No more a la carte: Vetri moving to tasting menus only in March
Hold the obituary on fine dining, and pass the 12-course tasting menu, please. It's a refrain chef Marc Vetri hopes to hear often after March 15, when his signature gem, Vetri, abandons a la carte dining altogether for $135 tasting menus, a decadent splurge previously required only on weekends.
Hold the obituary on fine dining, and pass the 12-course tasting menu, please.
It's a refrain chef Marc Vetri hopes to hear often after March 15, when his signature gem, Vetri, abandons a la carte dining altogether for $135 tasting menus, a decadent splurge previously required only on weekends.
In a move that seems counter to these recessionary times, not only is the city's best Italian restaurant raising the cost of midweek dining, but Vetri is also shaving six seats from the townhouse dining room. At 36 before, it was already a picture of tight-squeeze intimacy.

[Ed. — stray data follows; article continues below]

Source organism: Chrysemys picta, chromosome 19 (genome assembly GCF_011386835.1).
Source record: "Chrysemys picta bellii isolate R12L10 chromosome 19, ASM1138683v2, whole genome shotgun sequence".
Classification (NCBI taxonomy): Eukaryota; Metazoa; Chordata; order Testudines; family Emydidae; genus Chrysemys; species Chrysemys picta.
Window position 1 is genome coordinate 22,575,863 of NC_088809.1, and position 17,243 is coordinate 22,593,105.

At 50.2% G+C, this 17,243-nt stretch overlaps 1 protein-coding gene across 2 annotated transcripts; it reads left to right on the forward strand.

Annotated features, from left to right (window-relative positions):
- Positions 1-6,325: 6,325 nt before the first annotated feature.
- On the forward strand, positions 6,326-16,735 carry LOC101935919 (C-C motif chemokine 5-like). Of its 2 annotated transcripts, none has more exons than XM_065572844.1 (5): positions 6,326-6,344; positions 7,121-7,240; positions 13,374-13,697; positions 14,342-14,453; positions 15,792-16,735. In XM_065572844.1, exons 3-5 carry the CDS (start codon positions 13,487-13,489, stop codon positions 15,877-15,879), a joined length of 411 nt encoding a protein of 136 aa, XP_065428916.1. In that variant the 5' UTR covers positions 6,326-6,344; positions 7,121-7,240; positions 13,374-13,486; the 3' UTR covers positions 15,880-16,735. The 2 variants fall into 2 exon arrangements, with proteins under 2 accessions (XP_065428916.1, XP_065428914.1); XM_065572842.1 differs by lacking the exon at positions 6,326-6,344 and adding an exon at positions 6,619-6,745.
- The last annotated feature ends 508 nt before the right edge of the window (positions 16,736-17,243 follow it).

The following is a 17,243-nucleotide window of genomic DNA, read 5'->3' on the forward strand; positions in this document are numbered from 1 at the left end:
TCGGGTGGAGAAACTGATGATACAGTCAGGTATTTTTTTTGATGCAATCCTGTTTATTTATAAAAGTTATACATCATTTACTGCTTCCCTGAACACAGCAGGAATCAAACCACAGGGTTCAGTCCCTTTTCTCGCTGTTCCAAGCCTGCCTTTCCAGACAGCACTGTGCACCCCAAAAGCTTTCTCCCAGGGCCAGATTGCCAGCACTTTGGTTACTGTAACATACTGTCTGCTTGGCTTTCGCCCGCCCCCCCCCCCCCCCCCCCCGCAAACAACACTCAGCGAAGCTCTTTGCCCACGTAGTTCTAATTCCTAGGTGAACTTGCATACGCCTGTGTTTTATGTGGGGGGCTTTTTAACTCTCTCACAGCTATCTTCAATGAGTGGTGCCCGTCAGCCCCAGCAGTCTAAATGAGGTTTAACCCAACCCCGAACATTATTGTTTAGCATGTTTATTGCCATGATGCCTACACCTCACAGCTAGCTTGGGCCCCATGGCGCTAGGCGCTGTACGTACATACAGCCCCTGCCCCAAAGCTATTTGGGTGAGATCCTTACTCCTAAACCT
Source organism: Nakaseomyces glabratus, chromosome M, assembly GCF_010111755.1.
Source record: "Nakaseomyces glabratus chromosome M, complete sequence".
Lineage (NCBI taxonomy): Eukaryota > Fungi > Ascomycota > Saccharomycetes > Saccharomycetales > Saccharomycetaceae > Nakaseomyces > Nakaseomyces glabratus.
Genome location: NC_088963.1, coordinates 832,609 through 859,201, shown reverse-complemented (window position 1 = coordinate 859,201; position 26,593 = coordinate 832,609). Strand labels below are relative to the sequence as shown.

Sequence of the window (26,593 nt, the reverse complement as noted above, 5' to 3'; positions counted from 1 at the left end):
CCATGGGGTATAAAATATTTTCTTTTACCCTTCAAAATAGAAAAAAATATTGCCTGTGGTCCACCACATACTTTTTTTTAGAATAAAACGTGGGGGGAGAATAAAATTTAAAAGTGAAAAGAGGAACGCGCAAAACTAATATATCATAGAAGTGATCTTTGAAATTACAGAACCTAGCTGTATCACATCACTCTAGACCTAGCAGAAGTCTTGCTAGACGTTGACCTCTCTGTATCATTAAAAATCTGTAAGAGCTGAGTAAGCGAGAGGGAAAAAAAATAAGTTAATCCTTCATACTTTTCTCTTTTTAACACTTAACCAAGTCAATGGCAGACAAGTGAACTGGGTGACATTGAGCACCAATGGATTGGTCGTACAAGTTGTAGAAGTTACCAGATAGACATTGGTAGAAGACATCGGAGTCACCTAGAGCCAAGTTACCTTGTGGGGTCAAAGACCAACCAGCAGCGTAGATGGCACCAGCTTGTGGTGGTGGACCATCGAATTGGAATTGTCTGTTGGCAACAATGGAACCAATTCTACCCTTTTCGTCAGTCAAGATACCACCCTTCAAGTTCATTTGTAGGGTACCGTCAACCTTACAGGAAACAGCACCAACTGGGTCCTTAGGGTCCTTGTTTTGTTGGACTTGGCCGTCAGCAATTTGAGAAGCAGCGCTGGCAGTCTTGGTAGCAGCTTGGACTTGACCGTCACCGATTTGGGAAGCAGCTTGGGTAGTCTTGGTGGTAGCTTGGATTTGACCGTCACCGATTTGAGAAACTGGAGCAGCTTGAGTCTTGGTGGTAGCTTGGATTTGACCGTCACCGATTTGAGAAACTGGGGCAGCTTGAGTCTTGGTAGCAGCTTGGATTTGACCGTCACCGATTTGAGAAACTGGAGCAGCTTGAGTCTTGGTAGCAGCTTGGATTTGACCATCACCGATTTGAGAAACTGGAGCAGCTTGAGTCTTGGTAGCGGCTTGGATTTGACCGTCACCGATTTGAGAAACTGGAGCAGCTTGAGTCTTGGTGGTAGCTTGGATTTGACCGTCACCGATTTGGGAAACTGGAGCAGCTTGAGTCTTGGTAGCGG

"When people walk in and just order an appetizer and entree and then leave, they're not getting what we really set out to offer. They're not getting the whole experience," says Vetri.
The upscale moves may foretell a trend on the horizon born of pent-up desire, as other young chefs have plans to open small venues dedicated to gastronomy. Ambitious tasting menus elsewhere are also gaining new traction.
The notion seemingly flies in the face of the most recent currents, which have brought mainly trouble for "whole experience"-style fine dining, as white-tablecloth formality unraveled under the pressure of economic turmoil and a cultural shift toward more casual venues.
Walnut Street's Restaurant Row continues to crumble. Restaurant Week-style bargain menus abound year round. The Four Seasons Hotel has been exploring the potential of an independent operator for its luxurious Fountain Restaurant. And in a bid to survive two years ago, Georges Perrier's bastion of prix-fixe luxury, Le Bec-Fin, embraced an a la carte menu for the first time in its four decades, even started serving hamburgers at lunch, before announcing last year plans to finally close - moves Perrier has since reconsidered and regretted.
"I think I panicked too early and made changes I should never have done," conceded Perrier, who said his prix-fixe menus, which range from $40 to $185, are now back up to 80 percent of his meals.